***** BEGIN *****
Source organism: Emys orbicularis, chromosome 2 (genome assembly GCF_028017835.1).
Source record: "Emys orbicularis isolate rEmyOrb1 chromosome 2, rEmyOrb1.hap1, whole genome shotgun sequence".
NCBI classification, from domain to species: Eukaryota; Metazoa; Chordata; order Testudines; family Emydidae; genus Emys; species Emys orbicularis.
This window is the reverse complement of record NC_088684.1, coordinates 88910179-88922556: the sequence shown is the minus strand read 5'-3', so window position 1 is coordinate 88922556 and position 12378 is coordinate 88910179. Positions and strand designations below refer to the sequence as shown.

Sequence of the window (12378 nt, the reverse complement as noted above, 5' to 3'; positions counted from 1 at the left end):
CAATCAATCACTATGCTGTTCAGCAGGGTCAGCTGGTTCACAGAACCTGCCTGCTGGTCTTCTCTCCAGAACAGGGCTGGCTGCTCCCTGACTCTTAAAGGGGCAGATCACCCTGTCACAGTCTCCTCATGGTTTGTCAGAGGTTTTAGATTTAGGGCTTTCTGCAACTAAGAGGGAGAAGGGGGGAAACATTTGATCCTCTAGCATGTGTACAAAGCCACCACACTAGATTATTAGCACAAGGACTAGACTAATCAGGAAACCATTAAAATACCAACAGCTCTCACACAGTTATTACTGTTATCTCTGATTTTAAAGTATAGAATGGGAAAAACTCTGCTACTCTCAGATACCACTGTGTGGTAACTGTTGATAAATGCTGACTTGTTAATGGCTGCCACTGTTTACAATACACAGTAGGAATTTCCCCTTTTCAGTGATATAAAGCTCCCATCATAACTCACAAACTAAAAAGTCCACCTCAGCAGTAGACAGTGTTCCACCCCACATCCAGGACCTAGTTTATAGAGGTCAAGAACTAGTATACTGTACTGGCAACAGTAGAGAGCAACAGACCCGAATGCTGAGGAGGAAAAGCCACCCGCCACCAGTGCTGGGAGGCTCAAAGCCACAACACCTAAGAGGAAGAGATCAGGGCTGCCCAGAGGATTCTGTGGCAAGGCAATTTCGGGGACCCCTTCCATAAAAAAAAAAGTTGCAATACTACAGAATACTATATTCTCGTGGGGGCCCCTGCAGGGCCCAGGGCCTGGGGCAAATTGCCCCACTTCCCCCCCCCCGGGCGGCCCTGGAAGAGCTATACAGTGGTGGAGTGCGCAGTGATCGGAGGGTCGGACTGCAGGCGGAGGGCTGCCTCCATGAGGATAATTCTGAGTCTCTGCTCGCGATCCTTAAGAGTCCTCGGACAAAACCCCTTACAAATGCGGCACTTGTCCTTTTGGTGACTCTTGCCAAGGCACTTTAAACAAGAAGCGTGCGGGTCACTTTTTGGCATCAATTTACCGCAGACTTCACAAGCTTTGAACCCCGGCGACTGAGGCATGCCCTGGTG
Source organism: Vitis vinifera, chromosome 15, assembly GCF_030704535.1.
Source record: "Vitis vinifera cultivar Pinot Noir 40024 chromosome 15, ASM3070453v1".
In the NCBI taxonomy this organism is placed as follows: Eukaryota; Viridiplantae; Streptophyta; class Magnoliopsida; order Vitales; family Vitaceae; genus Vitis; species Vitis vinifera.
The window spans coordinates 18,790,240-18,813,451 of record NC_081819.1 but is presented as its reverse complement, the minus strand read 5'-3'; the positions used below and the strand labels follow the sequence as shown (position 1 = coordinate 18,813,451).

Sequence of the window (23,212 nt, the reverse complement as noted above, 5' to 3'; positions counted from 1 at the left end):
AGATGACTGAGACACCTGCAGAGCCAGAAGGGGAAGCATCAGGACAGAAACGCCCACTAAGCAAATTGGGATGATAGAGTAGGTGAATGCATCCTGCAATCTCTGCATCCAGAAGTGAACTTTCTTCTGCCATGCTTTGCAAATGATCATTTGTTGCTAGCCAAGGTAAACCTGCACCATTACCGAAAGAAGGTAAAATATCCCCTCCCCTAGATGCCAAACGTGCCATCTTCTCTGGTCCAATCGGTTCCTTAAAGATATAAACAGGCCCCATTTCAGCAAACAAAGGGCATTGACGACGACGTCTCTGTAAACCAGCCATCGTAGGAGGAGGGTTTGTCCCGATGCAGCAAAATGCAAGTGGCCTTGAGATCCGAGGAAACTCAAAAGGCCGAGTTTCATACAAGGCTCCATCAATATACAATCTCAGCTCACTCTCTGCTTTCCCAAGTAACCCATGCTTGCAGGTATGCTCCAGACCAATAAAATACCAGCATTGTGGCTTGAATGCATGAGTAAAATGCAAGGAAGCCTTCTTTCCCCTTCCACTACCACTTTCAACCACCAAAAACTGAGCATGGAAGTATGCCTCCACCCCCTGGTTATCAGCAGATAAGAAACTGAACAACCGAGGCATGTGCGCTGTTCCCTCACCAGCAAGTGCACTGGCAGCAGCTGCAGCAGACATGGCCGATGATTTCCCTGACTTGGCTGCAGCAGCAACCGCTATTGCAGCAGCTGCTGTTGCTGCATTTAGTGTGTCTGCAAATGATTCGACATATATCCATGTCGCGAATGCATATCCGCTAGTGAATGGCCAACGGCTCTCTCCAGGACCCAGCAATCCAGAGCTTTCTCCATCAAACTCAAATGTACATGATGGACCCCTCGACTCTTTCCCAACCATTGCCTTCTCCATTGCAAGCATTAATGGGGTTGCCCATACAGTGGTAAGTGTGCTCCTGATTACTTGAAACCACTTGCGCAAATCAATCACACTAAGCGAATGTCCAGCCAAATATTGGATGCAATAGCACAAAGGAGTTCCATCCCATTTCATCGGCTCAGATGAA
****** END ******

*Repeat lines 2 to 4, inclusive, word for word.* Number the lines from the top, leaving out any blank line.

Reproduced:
Source record: "Emys orbicularis isolate rEmyOrb1 chromosome 2, rEmyOrb1.hap1, whole genome shotgun sequence".
NCBI classification, from domain to species: Eukaryota; Metazoa; Chordata; order Testudines; family Emydidae; genus Emys; species Emys orbicularis.
This window is the reverse complement of record NC_088684.1, coordinates 88910179-88922556: the sequence shown is the minus strand read 5'-3', so window position 1 is coordinate 88922556 and position 12378 is coordinate 88910179. Positions and strand designations below refer to the sequence as shown.